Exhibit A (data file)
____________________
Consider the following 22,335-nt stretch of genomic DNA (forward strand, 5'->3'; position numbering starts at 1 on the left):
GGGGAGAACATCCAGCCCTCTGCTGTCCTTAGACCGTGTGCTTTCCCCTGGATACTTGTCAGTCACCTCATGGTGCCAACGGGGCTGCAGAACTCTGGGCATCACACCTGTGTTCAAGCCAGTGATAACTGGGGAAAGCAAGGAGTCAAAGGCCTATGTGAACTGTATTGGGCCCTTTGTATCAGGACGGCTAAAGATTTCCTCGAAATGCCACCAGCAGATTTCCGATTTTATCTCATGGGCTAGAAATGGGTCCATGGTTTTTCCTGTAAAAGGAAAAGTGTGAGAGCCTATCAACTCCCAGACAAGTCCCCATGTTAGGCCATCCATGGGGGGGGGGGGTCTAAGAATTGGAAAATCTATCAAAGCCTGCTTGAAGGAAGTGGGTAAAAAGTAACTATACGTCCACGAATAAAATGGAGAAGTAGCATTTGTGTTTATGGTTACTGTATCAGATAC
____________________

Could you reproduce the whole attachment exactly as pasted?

Consider the following 22,335-nt stretch of genomic DNA (forward strand, 5'->3'; position numbering starts at 1 on the left):
GGGGAGAACATCCAGCCCTCTGCTGTCCTTAGACCGTGTGCTTTCCCCTGGATACTTGTCAGTCACCTCATGGTGCCAACGGGGCTGCAGAACTCTGGGCATCACACCTGTGTTCAAGCCAGTGATAACTGGGGAAAGCAAGGAGTCAAAGGCCTATGTGAACTGTATTGGGCCCTTTGTATCAGGACGGCTAAAGATTTCCTCGAAATGCCACCAGCAGATTTCCGATTTTATCTCATGGGCTAGAAATGGGTCCATGGTTTTTCCTGTAAAAGGAAAAGTGTGAGAGCCTATCAACTCCCAGACAAGTCCCCATGTTAGGCCATCCATGGGGGGGGGGGGTCTAAGAATTGGAAAATCTATCAAAGCCTGCTTGAAGGAAGTGGGTAAAAAGTAACTATACGTCCACGAATAAAATGGAGAAGTAGCATTTGTGTTTATGGTTACTGTATCAGATAC